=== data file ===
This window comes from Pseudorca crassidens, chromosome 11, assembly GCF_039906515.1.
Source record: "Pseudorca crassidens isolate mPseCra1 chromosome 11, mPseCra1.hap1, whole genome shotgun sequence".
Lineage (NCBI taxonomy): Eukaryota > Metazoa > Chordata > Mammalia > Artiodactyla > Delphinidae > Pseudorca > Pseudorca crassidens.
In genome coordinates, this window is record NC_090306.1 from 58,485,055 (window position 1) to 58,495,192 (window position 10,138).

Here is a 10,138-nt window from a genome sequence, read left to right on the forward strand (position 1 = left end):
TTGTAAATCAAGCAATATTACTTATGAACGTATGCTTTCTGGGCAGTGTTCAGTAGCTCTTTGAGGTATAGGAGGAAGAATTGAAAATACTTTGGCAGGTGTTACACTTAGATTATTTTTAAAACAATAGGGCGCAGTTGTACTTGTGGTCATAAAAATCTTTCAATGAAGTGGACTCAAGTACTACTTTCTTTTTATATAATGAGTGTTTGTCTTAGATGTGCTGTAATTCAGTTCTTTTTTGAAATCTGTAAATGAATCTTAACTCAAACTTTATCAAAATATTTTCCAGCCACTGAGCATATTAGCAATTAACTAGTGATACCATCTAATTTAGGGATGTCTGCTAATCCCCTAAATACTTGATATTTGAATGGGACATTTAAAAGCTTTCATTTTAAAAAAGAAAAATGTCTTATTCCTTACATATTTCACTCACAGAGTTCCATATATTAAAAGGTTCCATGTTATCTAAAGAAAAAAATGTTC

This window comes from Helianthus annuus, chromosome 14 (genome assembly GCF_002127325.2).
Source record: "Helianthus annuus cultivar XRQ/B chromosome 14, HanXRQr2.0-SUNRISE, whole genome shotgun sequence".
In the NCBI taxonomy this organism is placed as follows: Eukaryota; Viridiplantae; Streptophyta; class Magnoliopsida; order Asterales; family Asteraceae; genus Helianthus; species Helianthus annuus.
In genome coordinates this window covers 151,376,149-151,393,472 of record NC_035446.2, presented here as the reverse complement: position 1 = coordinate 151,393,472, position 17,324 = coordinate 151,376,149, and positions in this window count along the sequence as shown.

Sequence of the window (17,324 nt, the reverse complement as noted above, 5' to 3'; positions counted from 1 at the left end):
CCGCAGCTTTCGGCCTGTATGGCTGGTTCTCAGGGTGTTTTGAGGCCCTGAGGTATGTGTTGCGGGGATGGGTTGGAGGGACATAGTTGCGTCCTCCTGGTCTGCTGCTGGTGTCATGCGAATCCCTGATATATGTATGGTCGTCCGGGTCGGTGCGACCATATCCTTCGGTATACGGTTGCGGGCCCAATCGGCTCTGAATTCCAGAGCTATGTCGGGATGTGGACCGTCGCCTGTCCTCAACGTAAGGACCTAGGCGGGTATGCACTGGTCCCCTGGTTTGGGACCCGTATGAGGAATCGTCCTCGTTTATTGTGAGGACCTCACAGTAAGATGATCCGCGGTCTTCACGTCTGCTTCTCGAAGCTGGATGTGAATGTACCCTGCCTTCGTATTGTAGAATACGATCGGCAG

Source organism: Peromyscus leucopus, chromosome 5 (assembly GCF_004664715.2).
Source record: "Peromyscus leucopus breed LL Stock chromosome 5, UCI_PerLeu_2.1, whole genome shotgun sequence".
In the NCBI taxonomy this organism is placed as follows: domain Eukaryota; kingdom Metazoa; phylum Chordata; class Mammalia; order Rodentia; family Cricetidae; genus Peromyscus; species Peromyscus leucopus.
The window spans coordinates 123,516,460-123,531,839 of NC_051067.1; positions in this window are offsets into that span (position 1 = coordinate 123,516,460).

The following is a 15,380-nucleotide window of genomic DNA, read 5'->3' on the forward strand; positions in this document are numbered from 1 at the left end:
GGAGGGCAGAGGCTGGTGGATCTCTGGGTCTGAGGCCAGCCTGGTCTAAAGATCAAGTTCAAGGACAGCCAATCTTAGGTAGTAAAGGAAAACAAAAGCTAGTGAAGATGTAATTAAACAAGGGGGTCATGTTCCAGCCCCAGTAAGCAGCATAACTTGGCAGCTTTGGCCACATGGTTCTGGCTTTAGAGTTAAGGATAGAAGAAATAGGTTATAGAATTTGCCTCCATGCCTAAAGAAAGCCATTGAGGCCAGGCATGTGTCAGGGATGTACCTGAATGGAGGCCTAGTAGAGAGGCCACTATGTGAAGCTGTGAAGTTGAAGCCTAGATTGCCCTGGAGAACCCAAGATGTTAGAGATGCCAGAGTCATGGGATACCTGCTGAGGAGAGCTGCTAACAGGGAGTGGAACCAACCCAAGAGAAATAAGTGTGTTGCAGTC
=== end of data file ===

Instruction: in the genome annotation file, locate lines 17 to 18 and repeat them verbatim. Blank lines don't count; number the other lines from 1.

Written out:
The following is a 15,380-nucleotide window of genomic DNA, read 5'->3' on the forward strand; positions in this document are numbered from 1 at the left end:
GGAGGGCAGAGGCTGGTGGATCTCTGGGTCTGAGGCCAGCCTGGTCTAAAGATCAAGTTCAAGGACAGCCAATCTTAGGTAGTAAAGGAAAACAAAAGCTAGTGAAGATGTAATTAAACAAGGGGGTCATGTTCCAGCCCCAGTAAGCAGCATAACTTGGCAGCTTTGGCCACATGGTTCTGGCTTTAGAGTTAAGGATAGAAGAAATAGGTTATAGAATTTGCCTCCATGCCTAAAGAAAGCCATTGAGGCCAGGCATGTGTCAGGGATGTACCTGAATGGAGGCCTAGTAGAGAGGCCACTATGTGAAGCTGTGAAGTTGAAGCCTAGATTGCCCTGGAGAACCCAAGATGTTAGAGATGCCAGAGTCATGGGATACCTGCTGAGGAGAGCTGCTAACAGGGAGTGGAACCAACCCAAGAGAAATAAGTGTGTTGCAGTC